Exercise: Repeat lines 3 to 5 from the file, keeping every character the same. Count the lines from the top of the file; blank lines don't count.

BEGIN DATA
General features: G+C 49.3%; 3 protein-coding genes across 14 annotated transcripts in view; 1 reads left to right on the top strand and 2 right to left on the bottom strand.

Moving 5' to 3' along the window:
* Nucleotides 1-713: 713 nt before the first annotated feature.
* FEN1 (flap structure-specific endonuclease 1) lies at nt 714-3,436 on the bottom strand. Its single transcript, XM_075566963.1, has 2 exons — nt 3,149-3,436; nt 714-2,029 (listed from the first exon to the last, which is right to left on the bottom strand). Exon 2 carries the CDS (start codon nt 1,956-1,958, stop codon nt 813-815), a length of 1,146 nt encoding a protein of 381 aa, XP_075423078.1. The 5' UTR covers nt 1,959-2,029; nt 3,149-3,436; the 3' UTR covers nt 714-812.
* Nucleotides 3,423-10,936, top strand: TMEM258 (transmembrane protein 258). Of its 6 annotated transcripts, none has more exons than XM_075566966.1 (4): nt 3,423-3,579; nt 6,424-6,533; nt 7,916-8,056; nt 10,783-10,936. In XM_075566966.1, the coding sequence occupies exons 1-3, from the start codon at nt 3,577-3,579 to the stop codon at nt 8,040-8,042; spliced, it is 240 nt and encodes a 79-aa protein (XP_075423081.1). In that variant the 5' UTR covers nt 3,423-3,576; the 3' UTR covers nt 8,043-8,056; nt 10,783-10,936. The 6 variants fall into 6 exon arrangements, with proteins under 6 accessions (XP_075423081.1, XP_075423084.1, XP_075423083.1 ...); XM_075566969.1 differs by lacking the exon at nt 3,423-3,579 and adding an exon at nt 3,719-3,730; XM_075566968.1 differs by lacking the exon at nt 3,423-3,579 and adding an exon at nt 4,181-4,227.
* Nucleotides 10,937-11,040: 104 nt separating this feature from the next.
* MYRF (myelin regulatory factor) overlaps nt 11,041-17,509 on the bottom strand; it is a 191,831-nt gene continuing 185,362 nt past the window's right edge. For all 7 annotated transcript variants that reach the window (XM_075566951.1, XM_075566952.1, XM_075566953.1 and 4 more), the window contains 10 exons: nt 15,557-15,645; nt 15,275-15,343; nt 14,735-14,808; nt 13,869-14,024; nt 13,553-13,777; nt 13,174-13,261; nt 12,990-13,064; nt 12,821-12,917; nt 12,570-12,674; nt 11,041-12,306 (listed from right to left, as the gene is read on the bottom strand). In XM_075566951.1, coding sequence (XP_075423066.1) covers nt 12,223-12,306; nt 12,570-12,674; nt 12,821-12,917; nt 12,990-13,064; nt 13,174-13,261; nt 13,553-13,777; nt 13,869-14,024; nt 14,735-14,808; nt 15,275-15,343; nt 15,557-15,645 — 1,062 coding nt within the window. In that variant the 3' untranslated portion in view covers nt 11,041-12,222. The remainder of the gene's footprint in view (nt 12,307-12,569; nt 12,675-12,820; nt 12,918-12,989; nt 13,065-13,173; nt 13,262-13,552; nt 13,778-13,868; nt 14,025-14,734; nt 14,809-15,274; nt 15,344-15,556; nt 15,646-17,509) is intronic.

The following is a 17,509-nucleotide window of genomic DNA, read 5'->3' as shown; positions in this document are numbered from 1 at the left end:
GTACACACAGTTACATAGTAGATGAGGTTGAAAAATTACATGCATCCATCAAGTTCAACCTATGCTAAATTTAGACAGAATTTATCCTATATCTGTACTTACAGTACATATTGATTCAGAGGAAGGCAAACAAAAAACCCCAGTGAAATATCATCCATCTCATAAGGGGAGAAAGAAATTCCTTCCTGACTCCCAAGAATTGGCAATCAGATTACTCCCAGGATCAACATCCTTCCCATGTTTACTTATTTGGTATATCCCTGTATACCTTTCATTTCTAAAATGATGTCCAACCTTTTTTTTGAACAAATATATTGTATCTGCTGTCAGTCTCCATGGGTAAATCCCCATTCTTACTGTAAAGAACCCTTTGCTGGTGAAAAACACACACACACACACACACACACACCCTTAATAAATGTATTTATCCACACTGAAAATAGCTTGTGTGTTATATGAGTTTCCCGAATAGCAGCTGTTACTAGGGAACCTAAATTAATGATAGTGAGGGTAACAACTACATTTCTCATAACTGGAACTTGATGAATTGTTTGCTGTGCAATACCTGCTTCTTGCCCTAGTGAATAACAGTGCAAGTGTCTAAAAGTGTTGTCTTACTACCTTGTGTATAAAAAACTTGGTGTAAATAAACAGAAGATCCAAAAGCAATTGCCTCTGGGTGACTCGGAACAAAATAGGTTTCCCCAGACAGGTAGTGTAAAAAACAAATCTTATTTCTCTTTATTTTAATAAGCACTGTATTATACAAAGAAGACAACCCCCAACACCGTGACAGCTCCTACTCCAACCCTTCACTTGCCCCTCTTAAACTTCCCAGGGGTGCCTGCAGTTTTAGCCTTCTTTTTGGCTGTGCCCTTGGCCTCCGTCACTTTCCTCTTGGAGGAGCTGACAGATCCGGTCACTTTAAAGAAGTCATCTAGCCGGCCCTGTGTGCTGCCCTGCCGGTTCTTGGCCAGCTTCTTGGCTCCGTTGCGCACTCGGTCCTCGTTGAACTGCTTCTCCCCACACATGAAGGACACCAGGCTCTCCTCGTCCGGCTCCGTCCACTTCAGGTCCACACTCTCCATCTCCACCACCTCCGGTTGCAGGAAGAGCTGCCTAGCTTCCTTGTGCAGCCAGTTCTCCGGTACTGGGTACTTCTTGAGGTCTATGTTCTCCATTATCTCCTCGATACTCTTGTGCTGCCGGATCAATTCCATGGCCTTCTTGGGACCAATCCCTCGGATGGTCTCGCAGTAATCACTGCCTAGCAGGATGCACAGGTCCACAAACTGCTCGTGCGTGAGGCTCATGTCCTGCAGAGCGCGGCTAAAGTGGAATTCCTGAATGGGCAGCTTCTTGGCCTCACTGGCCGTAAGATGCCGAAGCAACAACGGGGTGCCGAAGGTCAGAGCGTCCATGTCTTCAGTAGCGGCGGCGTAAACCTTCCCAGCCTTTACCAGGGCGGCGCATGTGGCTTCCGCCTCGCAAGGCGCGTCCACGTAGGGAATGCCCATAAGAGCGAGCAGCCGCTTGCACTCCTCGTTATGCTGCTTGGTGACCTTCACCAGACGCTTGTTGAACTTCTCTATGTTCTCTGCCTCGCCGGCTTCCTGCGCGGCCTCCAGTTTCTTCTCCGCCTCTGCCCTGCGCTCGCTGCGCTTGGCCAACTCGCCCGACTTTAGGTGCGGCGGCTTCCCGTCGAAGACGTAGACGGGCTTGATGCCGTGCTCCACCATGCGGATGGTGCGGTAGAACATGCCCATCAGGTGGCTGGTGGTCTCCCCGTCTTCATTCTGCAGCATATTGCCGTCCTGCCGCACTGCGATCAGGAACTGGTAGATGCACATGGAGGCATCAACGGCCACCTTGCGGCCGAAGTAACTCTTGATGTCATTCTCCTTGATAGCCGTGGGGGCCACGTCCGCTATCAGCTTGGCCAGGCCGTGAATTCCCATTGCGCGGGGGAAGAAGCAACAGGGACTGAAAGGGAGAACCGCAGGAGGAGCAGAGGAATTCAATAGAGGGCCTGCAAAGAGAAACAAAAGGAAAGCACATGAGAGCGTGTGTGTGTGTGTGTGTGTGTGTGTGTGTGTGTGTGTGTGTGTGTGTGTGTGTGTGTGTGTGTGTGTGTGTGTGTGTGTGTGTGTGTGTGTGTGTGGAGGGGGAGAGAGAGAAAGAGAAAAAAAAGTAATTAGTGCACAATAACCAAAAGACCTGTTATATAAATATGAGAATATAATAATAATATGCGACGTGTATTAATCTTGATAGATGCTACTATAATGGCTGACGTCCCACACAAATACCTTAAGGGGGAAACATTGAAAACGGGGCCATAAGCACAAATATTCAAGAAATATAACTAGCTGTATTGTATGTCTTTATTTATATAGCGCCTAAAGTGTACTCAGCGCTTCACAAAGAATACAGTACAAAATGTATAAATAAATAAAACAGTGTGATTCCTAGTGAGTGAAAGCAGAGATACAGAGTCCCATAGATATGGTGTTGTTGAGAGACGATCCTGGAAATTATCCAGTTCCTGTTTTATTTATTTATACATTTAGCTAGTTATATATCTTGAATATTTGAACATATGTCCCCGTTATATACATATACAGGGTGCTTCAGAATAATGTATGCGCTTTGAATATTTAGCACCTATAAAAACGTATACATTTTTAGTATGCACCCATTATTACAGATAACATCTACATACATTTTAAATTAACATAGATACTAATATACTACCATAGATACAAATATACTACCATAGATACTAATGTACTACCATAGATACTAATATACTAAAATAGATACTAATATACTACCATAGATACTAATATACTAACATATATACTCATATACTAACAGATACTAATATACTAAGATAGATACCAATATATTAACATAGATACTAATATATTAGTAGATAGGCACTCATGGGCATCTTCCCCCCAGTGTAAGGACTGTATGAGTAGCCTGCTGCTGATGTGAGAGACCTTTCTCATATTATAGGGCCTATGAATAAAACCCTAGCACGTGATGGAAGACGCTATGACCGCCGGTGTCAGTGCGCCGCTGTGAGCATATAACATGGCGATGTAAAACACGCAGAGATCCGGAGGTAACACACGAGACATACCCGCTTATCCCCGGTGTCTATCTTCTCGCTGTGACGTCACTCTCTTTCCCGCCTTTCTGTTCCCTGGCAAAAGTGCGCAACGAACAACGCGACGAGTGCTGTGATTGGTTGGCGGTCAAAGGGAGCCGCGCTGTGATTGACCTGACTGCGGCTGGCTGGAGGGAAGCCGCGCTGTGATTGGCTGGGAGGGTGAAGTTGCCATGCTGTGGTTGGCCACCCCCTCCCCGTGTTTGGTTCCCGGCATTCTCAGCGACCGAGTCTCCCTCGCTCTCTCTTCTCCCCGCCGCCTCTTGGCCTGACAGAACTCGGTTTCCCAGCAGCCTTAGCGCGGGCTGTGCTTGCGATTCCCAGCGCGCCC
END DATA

* Nucleotides 1-713: 713 nt before the first annotated feature.
* FEN1 (flap structure-specific endonuclease 1) lies at nt 714-3,436 on the bottom strand. Its single transcript, XM_075566963.1, has 2 exons — nt 3,149-3,436; nt 714-2,029 (listed from the first exon to the last, which is right to left on the bottom strand). Exon 2 carries the CDS (start codon nt 1,956-1,958, stop codon nt 813-815), a length of 1,146 nt encoding a protein of 381 aa, XP_075423078.1. The 5' UTR covers nt 1,959-2,029; nt 3,149-3,436; the 3' UTR covers nt 714-812.
* Nucleotides 3,423-10,936, top strand: TMEM258 (transmembrane protein 258). Of its 6 annotated transcripts, none has more exons than XM_075566966.1 (4): nt 3,423-3,579; nt 6,424-6,533; nt 7,916-8,056; nt 10,783-10,936. In XM_075566966.1, the coding sequence occupies exons 1-3, from the start codon at nt 3,577-3,579 to the stop codon at nt 8,040-8,042; spliced, it is 240 nt and encodes a 79-aa protein (XP_075423081.1). In that variant the 5' UTR covers nt 3,423-3,576; the 3' UTR covers nt 8,043-8,056; nt 10,783-10,936. The 6 variants fall into 6 exon arrangements, with proteins under 6 accessions (XP_075423081.1, XP_075423084.1, XP_075423083.1 ...); XM_075566969.1 differs by lacking the exon at nt 3,423-3,579 and adding an exon at nt 3,719-3,730; XM_075566968.1 differs by lacking the exon at nt 3,423-3,579 and adding an exon at nt 4,181-4,227.